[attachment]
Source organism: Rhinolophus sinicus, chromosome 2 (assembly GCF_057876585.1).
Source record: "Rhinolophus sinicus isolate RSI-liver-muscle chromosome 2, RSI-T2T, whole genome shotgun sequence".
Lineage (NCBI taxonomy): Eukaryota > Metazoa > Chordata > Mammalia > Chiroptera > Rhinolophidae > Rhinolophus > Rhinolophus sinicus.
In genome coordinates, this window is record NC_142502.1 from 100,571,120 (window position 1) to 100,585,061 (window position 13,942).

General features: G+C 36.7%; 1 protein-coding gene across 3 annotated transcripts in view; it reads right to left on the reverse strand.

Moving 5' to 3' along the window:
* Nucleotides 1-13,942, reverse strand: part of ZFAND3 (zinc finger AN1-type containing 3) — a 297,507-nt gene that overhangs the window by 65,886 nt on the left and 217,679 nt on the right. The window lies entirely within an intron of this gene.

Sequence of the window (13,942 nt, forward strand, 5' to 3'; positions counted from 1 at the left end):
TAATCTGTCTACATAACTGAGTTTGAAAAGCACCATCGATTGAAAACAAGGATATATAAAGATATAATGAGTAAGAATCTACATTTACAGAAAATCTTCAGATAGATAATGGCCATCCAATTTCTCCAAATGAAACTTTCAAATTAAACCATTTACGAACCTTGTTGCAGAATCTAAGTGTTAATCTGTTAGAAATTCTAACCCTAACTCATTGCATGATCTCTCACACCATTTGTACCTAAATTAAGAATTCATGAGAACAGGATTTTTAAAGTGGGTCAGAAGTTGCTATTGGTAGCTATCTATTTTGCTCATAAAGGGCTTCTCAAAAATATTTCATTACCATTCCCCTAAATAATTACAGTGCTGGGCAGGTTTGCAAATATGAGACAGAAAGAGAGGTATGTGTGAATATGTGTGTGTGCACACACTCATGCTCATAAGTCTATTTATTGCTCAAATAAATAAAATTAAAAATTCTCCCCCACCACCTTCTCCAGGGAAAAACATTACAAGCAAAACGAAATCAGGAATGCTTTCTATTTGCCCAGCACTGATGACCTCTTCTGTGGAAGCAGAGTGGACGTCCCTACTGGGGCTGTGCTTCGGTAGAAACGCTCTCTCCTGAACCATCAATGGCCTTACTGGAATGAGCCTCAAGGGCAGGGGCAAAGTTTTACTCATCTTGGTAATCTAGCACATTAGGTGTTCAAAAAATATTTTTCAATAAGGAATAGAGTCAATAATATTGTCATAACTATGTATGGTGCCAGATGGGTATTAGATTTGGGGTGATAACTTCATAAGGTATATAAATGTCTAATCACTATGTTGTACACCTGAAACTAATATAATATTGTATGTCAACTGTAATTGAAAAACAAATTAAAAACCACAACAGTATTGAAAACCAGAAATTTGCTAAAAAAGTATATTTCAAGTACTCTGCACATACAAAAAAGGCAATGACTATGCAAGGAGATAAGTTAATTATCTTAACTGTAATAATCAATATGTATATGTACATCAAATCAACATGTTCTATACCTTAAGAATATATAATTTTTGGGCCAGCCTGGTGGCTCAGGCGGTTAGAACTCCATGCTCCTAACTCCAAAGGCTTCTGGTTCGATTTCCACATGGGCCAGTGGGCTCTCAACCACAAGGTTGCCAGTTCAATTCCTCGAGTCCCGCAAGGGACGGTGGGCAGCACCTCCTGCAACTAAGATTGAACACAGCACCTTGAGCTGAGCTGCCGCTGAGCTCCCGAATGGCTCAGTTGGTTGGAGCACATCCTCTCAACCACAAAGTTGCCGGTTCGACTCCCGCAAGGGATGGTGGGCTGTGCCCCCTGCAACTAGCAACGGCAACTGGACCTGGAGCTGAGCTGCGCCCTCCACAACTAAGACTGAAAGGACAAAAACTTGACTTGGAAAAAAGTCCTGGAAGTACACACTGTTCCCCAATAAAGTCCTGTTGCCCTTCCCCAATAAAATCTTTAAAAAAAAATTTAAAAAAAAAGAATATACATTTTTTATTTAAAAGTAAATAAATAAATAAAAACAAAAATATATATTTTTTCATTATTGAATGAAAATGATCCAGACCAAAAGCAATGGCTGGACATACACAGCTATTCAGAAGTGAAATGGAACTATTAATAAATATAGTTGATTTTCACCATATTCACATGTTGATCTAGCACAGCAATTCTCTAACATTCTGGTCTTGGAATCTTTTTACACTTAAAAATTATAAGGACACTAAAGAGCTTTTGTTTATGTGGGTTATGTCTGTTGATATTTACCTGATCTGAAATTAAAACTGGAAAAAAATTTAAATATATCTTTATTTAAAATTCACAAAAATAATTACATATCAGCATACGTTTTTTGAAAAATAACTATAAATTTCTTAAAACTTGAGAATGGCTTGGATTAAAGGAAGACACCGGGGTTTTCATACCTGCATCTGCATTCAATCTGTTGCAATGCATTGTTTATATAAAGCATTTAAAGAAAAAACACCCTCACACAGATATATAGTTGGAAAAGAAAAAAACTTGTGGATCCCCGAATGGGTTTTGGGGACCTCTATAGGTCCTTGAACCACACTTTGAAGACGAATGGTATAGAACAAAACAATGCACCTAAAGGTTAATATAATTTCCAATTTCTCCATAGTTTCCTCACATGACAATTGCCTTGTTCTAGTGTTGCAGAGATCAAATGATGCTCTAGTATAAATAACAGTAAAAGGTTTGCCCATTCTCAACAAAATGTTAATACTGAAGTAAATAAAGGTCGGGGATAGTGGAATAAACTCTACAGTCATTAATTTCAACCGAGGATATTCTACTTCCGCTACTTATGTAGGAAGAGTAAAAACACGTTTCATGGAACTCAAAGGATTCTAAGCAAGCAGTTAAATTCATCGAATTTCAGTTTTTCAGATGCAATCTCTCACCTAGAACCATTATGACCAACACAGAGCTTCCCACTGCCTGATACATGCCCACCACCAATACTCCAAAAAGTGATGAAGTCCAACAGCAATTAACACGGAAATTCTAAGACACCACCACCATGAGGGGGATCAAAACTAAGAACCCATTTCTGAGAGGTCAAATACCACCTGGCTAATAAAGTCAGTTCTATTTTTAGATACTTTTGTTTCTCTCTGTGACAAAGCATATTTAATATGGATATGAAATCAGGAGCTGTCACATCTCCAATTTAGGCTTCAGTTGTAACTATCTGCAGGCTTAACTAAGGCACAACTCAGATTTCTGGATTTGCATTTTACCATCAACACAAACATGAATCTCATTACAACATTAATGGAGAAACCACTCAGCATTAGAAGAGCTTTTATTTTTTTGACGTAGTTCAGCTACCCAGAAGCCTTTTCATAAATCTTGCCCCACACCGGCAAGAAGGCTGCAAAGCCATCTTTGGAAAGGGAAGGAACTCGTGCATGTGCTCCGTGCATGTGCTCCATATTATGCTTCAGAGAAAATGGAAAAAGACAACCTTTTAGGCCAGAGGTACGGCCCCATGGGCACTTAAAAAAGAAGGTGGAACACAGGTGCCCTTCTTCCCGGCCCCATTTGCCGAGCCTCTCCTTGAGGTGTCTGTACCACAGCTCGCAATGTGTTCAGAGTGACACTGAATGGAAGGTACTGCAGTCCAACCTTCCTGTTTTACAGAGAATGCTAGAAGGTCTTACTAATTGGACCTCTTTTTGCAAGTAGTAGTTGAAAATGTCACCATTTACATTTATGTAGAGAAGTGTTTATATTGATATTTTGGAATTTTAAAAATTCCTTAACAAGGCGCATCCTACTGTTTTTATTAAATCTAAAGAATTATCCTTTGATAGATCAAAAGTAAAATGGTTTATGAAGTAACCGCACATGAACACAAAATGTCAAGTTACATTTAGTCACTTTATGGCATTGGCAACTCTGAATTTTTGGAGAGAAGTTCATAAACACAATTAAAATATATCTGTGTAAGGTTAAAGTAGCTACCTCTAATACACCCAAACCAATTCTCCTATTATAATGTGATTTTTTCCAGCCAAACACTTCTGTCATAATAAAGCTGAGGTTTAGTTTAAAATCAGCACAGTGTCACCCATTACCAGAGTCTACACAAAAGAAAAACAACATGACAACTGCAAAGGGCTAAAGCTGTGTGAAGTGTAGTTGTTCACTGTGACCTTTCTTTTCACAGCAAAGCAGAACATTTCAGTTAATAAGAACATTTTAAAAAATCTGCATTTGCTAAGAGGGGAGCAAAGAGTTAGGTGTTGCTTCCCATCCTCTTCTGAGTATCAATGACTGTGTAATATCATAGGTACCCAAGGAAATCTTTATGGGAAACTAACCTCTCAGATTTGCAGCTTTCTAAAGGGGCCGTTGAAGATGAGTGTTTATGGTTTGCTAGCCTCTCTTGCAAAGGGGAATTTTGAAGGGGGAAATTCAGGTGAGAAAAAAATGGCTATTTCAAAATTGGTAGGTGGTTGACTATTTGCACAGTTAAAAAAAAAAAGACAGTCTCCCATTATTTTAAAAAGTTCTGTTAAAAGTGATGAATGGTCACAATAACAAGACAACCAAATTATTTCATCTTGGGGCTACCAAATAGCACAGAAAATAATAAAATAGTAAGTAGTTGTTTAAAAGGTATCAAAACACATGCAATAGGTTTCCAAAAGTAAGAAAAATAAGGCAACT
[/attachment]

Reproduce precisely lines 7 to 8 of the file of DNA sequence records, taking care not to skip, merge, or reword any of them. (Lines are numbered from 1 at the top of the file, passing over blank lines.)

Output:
* Nucleotides 1-13,942, reverse strand: part of ZFAND3 (zinc finger AN1-type containing 3) — a 297,507-nt gene that overhangs the window by 65,886 nt on the left and 217,679 nt on the right. The window lies entirely within an intron of this gene.

Sequence of the window (13,942 nt, forward strand, 5' to 3'; positions counted from 1 at the left end):